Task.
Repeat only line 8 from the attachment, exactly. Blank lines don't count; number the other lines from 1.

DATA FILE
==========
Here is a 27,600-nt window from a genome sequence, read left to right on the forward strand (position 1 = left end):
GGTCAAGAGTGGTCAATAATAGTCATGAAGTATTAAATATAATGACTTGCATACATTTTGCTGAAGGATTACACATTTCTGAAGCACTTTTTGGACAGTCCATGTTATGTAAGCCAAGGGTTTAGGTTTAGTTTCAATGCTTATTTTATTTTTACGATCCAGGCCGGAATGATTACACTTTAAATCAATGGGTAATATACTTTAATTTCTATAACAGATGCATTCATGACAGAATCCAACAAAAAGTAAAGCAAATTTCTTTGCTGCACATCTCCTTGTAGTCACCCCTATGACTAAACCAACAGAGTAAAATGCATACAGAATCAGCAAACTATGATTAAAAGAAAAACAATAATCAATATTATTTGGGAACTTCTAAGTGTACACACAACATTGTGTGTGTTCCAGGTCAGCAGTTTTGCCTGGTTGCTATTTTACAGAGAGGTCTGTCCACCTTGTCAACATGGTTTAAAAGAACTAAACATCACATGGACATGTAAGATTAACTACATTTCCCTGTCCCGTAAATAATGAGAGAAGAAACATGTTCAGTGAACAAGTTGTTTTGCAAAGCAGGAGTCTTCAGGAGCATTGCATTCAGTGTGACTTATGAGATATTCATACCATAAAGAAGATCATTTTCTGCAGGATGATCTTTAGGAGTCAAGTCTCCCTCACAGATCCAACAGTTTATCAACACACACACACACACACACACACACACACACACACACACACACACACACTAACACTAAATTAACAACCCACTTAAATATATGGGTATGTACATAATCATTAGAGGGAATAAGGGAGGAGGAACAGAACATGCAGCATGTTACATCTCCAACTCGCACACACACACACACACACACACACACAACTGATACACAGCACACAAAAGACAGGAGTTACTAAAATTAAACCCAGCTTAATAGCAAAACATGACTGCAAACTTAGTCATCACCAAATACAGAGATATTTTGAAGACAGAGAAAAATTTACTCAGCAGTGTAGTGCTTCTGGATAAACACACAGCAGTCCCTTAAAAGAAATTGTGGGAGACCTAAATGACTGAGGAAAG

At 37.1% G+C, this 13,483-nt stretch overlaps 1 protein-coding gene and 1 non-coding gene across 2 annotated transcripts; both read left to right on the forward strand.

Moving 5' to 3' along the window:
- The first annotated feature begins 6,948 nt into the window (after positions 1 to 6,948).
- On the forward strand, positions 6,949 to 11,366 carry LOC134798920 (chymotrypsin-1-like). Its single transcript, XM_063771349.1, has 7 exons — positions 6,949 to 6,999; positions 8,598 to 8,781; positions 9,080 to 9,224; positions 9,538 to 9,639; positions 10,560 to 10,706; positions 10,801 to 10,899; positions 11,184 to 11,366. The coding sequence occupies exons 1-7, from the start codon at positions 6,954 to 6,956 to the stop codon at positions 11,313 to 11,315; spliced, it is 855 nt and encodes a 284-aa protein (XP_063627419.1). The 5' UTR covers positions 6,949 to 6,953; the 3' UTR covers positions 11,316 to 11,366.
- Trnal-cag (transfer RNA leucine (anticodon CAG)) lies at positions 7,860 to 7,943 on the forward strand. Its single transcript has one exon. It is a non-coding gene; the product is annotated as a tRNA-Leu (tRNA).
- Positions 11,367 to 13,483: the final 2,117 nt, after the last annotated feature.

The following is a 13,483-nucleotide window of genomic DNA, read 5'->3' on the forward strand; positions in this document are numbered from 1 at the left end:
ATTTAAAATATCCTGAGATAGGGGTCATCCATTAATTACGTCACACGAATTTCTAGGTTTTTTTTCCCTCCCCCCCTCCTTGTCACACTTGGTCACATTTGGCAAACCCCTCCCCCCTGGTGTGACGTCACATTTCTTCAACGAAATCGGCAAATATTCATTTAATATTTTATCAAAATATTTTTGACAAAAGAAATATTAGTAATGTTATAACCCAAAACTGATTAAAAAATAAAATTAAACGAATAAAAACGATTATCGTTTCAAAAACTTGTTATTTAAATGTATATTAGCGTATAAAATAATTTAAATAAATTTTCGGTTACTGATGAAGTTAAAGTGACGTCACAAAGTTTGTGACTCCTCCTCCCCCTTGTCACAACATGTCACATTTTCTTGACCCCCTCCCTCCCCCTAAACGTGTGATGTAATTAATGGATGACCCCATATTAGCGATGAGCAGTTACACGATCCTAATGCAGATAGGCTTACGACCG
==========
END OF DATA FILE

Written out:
- Positions 11,367 to 13,483: the final 2,117 nt, after the last annotated feature.